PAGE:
Filed under
Jason Victor Serinus Posted: Oct 19, 2012 2 comments
Vapor Audio’s Rick LaFaver had reason aplenty to smile. Playing M•A Recordings’ fabled CD of Sera Una Noche: La Segunda, his system nailed the timbre of instruments spot on. I was amazed at the depth he achieved from his small speakers, and took special note of the realistic decay of the sound of brushes on cymbals and bells being struck. “The hollow resonance of the percussion seems real,” I wrote in my notes.
Filed under
Art Dudley Posted: Oct 19, 2012 1 comments
I've heard TAD's high-tech CR1 loudspeakers ($42,000/pair) on other occasions, at other shows. But they've never sounded as good as they did at RMAF, where they were demonstrated with electronics from a new company called Zesto (a great, un-self-conscious name that sounds like an affiliate of Slusho, the imaginary Japanese soft-drink company created for the 2008 film Cloverfield). The source was a Merrill-Williams REAL 101 turntable ($7200) with Triplanar arm ($5800), Dynavector XX2 MkII cartridge ($1985), and Zesto Andros phono stage ($4300) and Leto preamp ($7500), plus GamuT D200 amp ($6000) and WyWires cabling— which, like the Zesto gear, comes from Thousand Oaks, CA. On selections by Illinois Jacquet and others, this system sounded richly textured and very involving.
Filed under
Art Dudley Posted: Oct 19, 2012 2 comments
Thank goodness I wasn't shooting with film: It took several frames to get a decent photo of the Da Vinci DAC ($31,000) from the California company Light Harmonic. But I didn't mind spending all that time trying, as the music was superbly tactile and compelling—thanks in no small part to amplification from KR Audio Electronics, represented at RMAF by the enduringly gracious Dr. Eunice Kron.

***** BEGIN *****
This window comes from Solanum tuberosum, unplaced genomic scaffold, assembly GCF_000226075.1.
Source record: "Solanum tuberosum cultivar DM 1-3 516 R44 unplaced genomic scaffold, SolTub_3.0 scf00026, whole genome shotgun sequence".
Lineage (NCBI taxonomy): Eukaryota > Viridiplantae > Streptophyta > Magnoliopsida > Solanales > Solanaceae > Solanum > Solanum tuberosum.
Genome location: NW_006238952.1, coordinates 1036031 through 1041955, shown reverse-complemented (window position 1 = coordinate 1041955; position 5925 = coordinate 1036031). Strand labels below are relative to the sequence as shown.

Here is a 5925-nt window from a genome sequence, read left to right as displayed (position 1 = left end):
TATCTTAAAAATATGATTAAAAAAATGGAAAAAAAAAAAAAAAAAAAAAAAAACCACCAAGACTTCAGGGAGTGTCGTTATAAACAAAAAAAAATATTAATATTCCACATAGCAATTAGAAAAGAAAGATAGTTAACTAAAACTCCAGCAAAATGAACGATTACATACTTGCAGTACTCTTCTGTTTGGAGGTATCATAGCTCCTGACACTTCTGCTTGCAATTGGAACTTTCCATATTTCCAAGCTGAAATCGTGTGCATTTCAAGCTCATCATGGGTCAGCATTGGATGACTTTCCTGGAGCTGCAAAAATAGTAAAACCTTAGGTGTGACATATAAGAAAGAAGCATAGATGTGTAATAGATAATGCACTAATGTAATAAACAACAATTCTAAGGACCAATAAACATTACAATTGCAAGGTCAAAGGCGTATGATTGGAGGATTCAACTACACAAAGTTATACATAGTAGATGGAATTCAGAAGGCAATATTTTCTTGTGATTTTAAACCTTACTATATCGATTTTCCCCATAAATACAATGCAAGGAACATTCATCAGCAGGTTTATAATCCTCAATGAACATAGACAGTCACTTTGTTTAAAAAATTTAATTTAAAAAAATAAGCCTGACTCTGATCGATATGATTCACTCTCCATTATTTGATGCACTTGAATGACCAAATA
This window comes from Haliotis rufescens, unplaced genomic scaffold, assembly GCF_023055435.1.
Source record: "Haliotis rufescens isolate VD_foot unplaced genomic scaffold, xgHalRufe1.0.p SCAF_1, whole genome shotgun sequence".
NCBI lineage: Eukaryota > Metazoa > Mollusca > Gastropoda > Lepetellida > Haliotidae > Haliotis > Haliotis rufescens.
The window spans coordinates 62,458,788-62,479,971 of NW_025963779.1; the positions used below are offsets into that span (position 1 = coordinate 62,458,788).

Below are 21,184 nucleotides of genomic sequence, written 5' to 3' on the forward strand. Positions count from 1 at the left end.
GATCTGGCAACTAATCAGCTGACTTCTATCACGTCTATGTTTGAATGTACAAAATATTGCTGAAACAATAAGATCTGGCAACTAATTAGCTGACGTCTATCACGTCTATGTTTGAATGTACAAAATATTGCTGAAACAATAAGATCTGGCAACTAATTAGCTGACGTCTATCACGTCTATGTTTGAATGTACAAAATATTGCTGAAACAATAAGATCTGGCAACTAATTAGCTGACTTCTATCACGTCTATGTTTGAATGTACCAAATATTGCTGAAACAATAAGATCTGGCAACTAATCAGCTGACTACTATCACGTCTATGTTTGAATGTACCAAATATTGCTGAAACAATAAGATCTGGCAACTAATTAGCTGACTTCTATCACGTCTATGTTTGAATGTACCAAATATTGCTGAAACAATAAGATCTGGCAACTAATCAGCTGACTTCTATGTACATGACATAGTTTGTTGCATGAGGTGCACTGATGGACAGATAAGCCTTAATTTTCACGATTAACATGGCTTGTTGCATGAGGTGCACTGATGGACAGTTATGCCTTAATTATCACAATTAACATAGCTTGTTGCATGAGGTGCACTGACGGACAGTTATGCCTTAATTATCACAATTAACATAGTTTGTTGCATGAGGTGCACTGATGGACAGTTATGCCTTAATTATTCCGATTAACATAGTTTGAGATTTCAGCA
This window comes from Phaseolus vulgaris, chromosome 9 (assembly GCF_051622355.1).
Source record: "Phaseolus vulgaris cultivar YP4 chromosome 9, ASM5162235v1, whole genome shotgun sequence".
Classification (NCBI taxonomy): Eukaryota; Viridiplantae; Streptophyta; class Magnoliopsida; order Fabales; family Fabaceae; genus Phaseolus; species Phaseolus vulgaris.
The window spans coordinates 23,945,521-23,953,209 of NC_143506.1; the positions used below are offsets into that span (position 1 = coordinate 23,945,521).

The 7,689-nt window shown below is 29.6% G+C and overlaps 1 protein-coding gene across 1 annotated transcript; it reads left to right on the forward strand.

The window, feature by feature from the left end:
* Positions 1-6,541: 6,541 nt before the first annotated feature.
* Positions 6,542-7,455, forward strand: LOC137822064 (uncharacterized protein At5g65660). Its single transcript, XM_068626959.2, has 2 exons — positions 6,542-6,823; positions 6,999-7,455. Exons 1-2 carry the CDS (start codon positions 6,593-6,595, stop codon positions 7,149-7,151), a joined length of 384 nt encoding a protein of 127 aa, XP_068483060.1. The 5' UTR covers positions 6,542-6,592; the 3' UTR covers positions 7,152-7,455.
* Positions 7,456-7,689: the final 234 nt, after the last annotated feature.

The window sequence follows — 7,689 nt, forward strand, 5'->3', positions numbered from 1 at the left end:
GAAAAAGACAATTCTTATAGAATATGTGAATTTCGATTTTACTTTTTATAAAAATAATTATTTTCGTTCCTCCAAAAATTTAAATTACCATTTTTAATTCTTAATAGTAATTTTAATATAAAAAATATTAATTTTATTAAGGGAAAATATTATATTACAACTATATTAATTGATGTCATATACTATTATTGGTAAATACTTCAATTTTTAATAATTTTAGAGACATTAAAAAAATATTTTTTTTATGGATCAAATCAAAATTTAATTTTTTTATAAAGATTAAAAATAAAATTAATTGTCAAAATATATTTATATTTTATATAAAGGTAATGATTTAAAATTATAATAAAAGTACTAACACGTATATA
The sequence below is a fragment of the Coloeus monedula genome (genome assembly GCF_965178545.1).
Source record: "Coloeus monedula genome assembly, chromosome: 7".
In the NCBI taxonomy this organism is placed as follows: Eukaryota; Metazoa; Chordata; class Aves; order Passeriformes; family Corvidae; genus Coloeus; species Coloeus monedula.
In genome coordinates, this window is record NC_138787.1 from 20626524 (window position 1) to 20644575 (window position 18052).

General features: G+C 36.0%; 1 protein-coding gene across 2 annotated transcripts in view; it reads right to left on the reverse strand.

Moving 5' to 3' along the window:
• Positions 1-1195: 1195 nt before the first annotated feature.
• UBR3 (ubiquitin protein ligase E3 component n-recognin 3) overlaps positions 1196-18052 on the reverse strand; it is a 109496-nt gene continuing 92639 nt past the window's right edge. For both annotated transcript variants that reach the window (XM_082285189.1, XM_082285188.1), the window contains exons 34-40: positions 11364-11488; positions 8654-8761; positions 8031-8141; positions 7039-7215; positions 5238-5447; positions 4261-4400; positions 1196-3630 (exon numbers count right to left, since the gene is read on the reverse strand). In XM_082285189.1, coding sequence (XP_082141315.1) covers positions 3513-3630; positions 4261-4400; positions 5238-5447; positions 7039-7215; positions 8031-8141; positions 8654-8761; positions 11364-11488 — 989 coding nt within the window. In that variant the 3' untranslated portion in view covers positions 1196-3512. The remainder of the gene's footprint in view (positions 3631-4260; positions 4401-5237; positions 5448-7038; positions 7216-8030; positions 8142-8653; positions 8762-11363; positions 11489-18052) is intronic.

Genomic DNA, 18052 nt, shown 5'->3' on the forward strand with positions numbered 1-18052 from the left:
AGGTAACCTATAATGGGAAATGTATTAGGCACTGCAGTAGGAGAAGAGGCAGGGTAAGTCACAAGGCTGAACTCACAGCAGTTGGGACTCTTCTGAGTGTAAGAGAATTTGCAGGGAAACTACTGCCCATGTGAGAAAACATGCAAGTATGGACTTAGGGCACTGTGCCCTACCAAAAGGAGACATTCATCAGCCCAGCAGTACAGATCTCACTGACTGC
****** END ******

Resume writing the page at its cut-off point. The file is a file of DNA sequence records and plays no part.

Filed under
Jason Victor Serinus Posted: Oct 19, 2012 3 comments
John DeVore, loved as much for his eagerly anticipated Monkeyhaus musical gatherings, where music new and old wins over hearts and minds, as for his speakers, had a surprise in store for me. After playing an LP of Indian drums, whose depth and resonance were captured wonderfully by the forthcoming high-sensitivity DeVore Fidelity Orangutan O/93 loudspeakers ($7900/pair estimated cost), pictured on the outside of the soundstage, he pulled out a rare Vanguard LP of soprano Netania Devrath singing Yiddish songs. If that name sounds familiar, she’s the very same Israeli soprano who made the extraordinary, dialect-correct recording of Canteloube’s Songs of the Auvergne that has become an audiophile favorite. In Yiddish, she sounds positively adorable.
Filed under
Jason Victor Serinus Posted: Oct 19, 2012 6 comments
There’s nothing like a good demo to change one’s opinion of what are now called Harman Luxury Audio components for the better. I had previously heard the pairing of JBL’s visually striking NDD66000 Everest loudspeaker ($60,000/pair) with Mark Levinson electronics at the speaker’s debut at CES a few years back. Although the buzz around the speaker was major, I recall thinking how dark and monochromatic the system sounded, and how it lacked the luminosity and color that I prefer.

Here, by contrast, the sound was some of the best solid-state sound I heard at the show . . .

Filed under
Art Dudley Posted: Oct 18, 2012 1 comments
A pivoted straight-line-tracking tonearm? The description is far less oxymoronic than it seems, given the arrival of the Schröder LT tonearm ($8900). This fascinating and apparently very well-executed design works by augmenting the main arm pivot with an extra pivot at the base, the latter said to offer exceptionally low resistance to the arm and cartridge as they follow the inward spiral of the groove. The geometric relationship between the two pivots is such that the headshell—and the cartridge and stylus—maintain perfect tangency to the groove from beginning to end. Thus the headshell requires no offset angle, which also means that no anti-skating force is required. Very cool.
Filed under
Art Dudley Posted: Oct 18, 2012 1 comments
Cardas Clear Sky—the sample to which VP of Sales and Marketing Andy Regan is pointing in this photo—is the latest and most affordable of the company's "Matched Propagation" speaker cables, and is said to be ideal for owners of high-efficiency loudspeakers. The retail price is $775 for an 8' pair, terminated with Cardas spade connectors. (I have requested a review sample, and hope to report on the Clear Sky cables within the next couple of months.)

Pages

X
Enter your Stereophile.com username.
Enter the password that accompanies your username.
Loading